The Lady and The Dale on HBO Max is a standout docuseries of the past few years. Not only does it tell a true crime story in a new and exciting way, with cleverly animated reenactments, but it shines a light on a part of trans history most of us never knew.
Even if you’ve been following trans culture for years, there’s a good chance you’ve never heard of Liz Carmichael, the subject of the four-part project, and that’s a shame. But, the Duplass Brothers and co-directors Zackary Drucker and Nick Cammilleri have done the work to change that.
The Lady and The Dale tells the true-life story of Carmichael, who transitioned in the 1970’s and started a car company promising a revolutionary three-wheeled car (called The Dale) that got 70 miles to the gallon in the middle of a gas crisis. But was the car all she claimed it was?
As with many true crime projects, Drucker quickly realized that the real story wasn’t the crimes — even though there are mafia ties, murder, court cases, and running from police in the series — it was the human side of the story. “It was really about Liz, her effort at being an entrepreneur in the 1970s, the nuanced relationship between identity as a woman, as a trans person, and her path as a criminal,” Drucker tells Out.
Drucker hadn’t even heard of this story before she was approached by Jay Duplass, with whom she had worked on Transparent, to co-direct the film with Nick Cammilleri. Duplass wanted to make sure that a trans person had creative control over the project.
As soon as she began doing research, Drucker knew this was unlike any trans story told before. Carmichael was the consummate 1970’s businesswoman, selling "The American Dream" whenever and however she could, even if it meant walking over others and ignoring the truth. It’s hard to see her as a hero.
“There's no way to reduce any single person to a kind of heroic model or shape. I think that it's the trap that we fall into a little bit and it's an untenable level of pressure as well, to be a perfect role model, knowing full well that there are no perfect people,” she says. “And I love Liz, I think of her as one of our many predecessors in all of her complexity and all of her short-sightedness.”
The documentary isn’t just about her, however. It also focuses on how the media and the courts treated Carmichael once they found out she was trans. It shows how much things have changed, and how much they’ve stayed the same. In interviews with the journalists who covered the story, we see how the media saw trans women in the 70’s — Drucker also draws a direct line from her research to some of the most notorious transphobes in media today.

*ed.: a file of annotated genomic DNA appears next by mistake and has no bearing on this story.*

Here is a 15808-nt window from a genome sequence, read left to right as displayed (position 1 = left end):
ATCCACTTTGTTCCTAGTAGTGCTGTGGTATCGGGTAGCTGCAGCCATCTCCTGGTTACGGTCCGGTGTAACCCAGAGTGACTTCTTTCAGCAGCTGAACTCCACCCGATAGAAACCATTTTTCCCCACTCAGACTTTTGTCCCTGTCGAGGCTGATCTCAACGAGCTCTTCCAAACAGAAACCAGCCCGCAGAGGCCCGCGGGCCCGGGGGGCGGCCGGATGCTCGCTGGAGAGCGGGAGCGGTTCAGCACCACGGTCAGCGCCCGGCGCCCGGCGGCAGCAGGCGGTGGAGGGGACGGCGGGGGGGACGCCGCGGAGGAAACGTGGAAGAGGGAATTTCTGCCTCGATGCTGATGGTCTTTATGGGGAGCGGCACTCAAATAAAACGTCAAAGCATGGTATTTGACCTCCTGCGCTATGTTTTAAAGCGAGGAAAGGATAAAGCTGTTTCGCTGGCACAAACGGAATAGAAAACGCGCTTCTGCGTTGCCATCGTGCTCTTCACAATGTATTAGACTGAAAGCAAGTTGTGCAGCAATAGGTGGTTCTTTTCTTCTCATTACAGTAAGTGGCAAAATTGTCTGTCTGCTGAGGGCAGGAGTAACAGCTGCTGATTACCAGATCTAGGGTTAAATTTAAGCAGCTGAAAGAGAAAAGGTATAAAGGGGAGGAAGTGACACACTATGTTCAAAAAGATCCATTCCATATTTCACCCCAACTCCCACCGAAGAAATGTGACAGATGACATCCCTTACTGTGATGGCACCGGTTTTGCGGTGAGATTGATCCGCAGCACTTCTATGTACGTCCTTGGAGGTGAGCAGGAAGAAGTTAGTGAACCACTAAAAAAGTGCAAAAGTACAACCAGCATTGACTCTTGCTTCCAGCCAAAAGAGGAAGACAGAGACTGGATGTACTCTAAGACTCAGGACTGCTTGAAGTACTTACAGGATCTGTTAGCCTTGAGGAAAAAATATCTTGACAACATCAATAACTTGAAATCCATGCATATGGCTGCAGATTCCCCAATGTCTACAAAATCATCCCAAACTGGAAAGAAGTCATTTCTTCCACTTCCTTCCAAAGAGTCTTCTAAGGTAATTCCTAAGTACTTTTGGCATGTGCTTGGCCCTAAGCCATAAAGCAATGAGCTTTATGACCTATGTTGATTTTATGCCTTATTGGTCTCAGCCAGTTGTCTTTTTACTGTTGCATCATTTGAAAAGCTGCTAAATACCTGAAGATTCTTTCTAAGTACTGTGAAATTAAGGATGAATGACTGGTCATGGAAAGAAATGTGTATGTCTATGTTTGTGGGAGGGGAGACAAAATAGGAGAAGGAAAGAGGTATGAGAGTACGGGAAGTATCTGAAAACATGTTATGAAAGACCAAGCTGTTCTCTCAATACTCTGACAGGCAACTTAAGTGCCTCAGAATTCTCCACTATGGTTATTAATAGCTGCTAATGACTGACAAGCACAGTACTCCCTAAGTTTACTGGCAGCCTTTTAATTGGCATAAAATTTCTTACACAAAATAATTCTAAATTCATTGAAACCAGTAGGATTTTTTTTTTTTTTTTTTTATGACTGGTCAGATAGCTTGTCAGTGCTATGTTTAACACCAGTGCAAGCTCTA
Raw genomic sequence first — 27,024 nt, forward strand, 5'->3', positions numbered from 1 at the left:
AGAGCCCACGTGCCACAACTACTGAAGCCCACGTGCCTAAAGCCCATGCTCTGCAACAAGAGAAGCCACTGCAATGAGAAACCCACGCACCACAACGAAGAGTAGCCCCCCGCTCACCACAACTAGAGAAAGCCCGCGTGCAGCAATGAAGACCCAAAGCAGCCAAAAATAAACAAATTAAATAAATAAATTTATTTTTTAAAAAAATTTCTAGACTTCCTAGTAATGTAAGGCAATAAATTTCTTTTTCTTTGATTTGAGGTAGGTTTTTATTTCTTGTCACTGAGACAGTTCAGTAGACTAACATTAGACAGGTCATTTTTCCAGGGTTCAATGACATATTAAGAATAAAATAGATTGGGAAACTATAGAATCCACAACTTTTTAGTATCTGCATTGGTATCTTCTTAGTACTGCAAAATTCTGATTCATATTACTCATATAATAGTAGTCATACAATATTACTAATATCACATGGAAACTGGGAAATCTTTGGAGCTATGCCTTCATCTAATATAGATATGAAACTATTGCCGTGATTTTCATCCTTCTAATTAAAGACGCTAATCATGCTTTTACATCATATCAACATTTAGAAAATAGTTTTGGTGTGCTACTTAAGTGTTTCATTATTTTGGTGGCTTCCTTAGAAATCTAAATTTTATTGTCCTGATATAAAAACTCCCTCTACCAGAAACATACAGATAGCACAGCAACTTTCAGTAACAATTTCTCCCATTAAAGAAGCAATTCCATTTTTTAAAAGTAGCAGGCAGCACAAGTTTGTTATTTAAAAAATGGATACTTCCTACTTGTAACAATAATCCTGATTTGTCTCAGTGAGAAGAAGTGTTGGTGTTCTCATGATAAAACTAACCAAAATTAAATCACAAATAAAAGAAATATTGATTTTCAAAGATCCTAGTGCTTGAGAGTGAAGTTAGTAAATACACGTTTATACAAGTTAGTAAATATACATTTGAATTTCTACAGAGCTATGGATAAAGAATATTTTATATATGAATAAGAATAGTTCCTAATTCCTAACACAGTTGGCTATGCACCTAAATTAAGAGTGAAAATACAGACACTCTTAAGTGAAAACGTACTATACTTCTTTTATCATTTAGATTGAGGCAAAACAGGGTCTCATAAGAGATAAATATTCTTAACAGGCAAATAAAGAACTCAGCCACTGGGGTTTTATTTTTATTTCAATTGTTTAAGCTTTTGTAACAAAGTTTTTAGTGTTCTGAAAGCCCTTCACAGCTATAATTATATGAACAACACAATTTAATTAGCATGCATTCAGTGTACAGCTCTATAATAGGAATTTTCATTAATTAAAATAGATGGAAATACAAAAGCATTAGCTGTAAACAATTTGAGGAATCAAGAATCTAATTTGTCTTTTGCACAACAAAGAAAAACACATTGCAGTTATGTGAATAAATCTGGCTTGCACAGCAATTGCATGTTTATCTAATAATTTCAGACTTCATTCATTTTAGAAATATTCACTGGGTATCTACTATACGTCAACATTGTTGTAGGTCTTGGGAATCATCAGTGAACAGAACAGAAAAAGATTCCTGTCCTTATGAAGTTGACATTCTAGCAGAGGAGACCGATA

“The notion that she was a man masquerading as a woman to commit a crime was so persistent that you almost wouldn't even know that she was trans,” Drucker says. “You know, I had never heard of her before.”
Filming interviews with the men who started that notion was often difficult for Drucker. “I felt very connected to Liz's struggle through that contact and realizing these guys have never thought a second time about Liz after they exploited her story, they just threw her away,” she says. “None of their ideas about Liz or trans people in general have changed in 50 years. It was astounding.”
Just because they haven’t changed doesn’t mean that Carmichael didn’t change how the world treats trans people. In fact, the court case changed the California judicial system and how it treats trans people forever.
“I was catching up with Mia Yamamoto [a trans lawyer and activist interviewed in the film] and she brought up that from her perspective, working in the LA criminal court system, Liz changed things at least in Los Angeles,” Drucker says. “Judge Ackerman, siding with Liz over being referred to as a woman in court, actually changed the way that trans and gender diverse people were prosecuted in LA. That ushered in an era of trans people being identified by their self-identified genders and names. And that had been a struggle in the years before. Liz was able to change that particular microcosm of the judicial system.”
Drucker knows Carmichael wasn’t perfect, but she hopes her story can serve as a reminder to trans people that we’ve always existed.
“To me, it represents the hope of continuing to discover people through time, people who have been lost in a race to history,” she says. “And I think she's an icon of their survival by any means necessary. And she's certainly changed my life.”